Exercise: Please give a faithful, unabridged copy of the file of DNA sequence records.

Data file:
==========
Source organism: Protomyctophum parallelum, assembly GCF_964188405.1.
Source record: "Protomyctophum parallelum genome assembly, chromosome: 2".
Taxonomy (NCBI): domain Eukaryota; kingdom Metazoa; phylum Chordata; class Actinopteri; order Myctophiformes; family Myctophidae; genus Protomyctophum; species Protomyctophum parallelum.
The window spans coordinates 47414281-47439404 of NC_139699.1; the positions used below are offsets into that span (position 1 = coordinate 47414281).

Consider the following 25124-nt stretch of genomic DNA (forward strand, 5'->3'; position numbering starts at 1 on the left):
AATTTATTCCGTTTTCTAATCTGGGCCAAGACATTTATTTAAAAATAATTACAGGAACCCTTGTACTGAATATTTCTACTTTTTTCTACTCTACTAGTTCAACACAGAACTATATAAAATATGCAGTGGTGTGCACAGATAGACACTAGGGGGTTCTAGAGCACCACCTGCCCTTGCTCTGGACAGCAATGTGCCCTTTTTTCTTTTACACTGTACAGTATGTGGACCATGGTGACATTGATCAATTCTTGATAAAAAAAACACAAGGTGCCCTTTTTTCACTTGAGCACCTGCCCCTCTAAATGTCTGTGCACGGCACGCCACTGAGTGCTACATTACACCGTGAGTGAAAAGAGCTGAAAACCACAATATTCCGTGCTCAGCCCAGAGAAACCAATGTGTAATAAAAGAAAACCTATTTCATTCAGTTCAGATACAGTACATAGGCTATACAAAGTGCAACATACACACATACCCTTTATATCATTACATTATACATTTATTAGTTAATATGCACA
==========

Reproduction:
Source organism: Protomyctophum parallelum, assembly GCF_964188405.1.
Source record: "Protomyctophum parallelum genome assembly, chromosome: 2".
Taxonomy (NCBI): domain Eukaryota; kingdom Metazoa; phylum Chordata; class Actinopteri; order Myctophiformes; family Myctophidae; genus Protomyctophum; species Protomyctophum parallelum.
The window spans coordinates 47414281-47439404 of NC_139699.1; the positions used below are offsets into that span (position 1 = coordinate 47414281).

Consider the following 25124-nt stretch of genomic DNA (forward strand, 5'->3'; position numbering starts at 1 on the left):
AATTTATTCCGTTTTCTAATCTGGGCCAAGACATTTATTTAAAAATAATTACAGGAACCCTTGTACTGAATATTTCTACTTTTTTCTACTCTACTAGTTCAACACAGAACTATATAAAATATGCAGTGGTGTGCACAGATAGACACTAGGGGGTTCTAGAGCACCACCTGCCCTTGCTCTGGACAGCAATGTGCCCTTTTTTCTTTTACACTGTACAGTATGTGGACCATGGTGACATTGATCAATTCTTGATAAAAAAAACACAAGGTGCCCTTTTTTCACTTGAGCACCTGCCCCTCTAAATGTCTGTGCACGGCACGCCACTGAGTGCTACATTACACCGTGAGTGAAAAGAGCTGAAAACCACAATATTCCGTGCTCAGCCCAGAGAAACCAATGTGTAATAAAAGAAAACCTATTTCATTCAGTTCAGATACAGTACATAGGCTATACAAAGTGCAACATACACACATACCCTTTATATCATTACATTATACATTTATTAGTTAATATGCACA